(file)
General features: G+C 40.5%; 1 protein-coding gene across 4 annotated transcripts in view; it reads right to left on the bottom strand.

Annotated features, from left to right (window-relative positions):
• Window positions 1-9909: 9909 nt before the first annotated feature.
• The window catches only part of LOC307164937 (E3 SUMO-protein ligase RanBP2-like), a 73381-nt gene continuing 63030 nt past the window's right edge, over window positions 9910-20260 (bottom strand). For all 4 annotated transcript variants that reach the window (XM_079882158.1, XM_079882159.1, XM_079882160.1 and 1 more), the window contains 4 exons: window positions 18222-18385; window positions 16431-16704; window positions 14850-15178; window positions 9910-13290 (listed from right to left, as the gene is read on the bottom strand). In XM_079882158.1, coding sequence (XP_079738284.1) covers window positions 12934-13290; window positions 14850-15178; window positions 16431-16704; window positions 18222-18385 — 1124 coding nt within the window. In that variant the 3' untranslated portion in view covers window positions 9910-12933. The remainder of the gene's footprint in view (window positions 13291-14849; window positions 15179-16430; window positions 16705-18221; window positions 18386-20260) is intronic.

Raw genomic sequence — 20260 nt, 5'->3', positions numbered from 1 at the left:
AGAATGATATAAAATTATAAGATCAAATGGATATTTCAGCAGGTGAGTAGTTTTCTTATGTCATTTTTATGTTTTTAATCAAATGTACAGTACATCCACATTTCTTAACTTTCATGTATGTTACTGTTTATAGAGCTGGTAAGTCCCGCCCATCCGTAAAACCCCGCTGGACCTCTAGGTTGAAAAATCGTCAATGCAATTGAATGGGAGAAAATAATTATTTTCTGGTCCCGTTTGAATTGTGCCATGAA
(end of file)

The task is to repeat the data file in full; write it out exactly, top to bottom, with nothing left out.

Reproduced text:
General features: G+C 40.5%; 1 protein-coding gene across 4 annotated transcripts in view; it reads right to left on the bottom strand.

Annotated features, from left to right (window-relative positions):
• Window positions 1-9909: 9909 nt before the first annotated feature.
• The window catches only part of LOC307164937 (E3 SUMO-protein ligase RanBP2-like), a 73381-nt gene continuing 63030 nt past the window's right edge, over window positions 9910-20260 (bottom strand). For all 4 annotated transcript variants that reach the window (XM_079882158.1, XM_079882159.1, XM_079882160.1 and 1 more), the window contains 4 exons: window positions 18222-18385; window positions 16431-16704; window positions 14850-15178; window positions 9910-13290 (listed from right to left, as the gene is read on the bottom strand). In XM_079882158.1, coding sequence (XP_079738284.1) covers window positions 12934-13290; window positions 14850-15178; window positions 16431-16704; window positions 18222-18385 — 1124 coding nt within the window. In that variant the 3' untranslated portion in view covers window positions 9910-12933. The remainder of the gene's footprint in view (window positions 13291-14849; window positions 15179-16430; window positions 16705-18221; window positions 18386-20260) is intronic.

Raw genomic sequence — 20260 nt, 5'->3', positions numbered from 1 at the left:
AGAATGATATAAAATTATAAGATCAAATGGATATTTCAGCAGGTGAGTAGTTTTCTTATGTCATTTTTATGTTTTTAATCAAATGTACAGTACATCCACATTTCTTAACTTTCATGTATGTTACTGTTTATAGAGCTGGTAAGTCCCGCCCATCCGTAAAACCCCGCTGGACCTCTAGGTTGAAAAATCGTCAATGCAATTGAATGGGAGAAAATAATTATTTTCTGGTCCCGTTTGAATTGTGCCATGAA